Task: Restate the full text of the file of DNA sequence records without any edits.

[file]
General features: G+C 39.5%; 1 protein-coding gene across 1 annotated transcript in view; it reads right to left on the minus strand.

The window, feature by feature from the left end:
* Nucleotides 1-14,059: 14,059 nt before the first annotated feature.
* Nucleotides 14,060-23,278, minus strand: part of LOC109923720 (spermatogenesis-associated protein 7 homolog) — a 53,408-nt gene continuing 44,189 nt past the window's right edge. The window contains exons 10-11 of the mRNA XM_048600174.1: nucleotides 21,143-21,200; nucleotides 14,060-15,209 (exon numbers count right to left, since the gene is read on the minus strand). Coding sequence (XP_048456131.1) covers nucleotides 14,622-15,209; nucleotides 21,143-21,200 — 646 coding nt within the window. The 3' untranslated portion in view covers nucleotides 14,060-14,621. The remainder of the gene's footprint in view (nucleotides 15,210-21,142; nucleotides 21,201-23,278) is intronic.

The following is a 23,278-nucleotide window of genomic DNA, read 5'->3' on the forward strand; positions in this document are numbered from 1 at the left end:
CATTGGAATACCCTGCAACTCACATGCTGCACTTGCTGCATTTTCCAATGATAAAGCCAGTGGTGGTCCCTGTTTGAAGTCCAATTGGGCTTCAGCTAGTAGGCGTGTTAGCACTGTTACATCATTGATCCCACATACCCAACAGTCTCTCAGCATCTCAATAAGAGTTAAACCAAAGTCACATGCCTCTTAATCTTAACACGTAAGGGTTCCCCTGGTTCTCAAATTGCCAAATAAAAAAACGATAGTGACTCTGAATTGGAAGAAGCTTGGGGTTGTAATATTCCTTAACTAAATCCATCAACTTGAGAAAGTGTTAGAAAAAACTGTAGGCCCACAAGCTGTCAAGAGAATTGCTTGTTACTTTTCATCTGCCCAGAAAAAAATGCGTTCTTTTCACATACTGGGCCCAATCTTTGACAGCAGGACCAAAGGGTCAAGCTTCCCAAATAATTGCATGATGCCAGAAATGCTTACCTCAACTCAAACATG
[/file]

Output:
General features: G+C 39.5%; 1 protein-coding gene across 1 annotated transcript in view; it reads right to left on the minus strand.

The window, feature by feature from the left end:
* Nucleotides 1-14,059: 14,059 nt before the first annotated feature.
* Nucleotides 14,060-23,278, minus strand: part of LOC109923720 (spermatogenesis-associated protein 7 homolog) — a 53,408-nt gene continuing 44,189 nt past the window's right edge. The window contains exons 10-11 of the mRNA XM_048600174.1: nucleotides 21,143-21,200; nucleotides 14,060-15,209 (exon numbers count right to left, since the gene is read on the minus strand). Coding sequence (XP_048456131.1) covers nucleotides 14,622-15,209; nucleotides 21,143-21,200 — 646 coding nt within the window. The 3' untranslated portion in view covers nucleotides 14,060-14,621. The remainder of the gene's footprint in view (nucleotides 15,210-21,142; nucleotides 21,201-23,278) is intronic.

The following is a 23,278-nucleotide window of genomic DNA, read 5'->3' on the forward strand; positions in this document are numbered from 1 at the left end:
CATTGGAATACCCTGCAACTCACATGCTGCACTTGCTGCATTTTCCAATGATAAAGCCAGTGGTGGTCCCTGTTTGAAGTCCAATTGGGCTTCAGCTAGTAGGCGTGTTAGCACTGTTACATCATTGATCCCACATACCCAACAGTCTCTCAGCATCTCAATAAGAGTTAAACCAAAGTCACATGCCTCTTAATCTTAACACGTAAGGGTTCCCCTGGTTCTCAAATTGCCAAATAAAAAAACGATAGTGACTCTGAATTGGAAGAAGCTTGGGGTTGTAATATTCCTTAACTAAATCCATCAACTTGAGAAAGTGTTAGAAAAAACTGTAGGCCCACAAGCTGTCAAGAGAATTGCTTGTTACTTTTCATCTGCCCAGAAAAAAATGCGTTCTTTTCACATACTGGGCCCAATCTTTGACAGCAGGACCAAAGGGTCAAGCTTCCCAAATAATTGCATGATGCCAGAAATGCTTACCTCAACTCAAACATG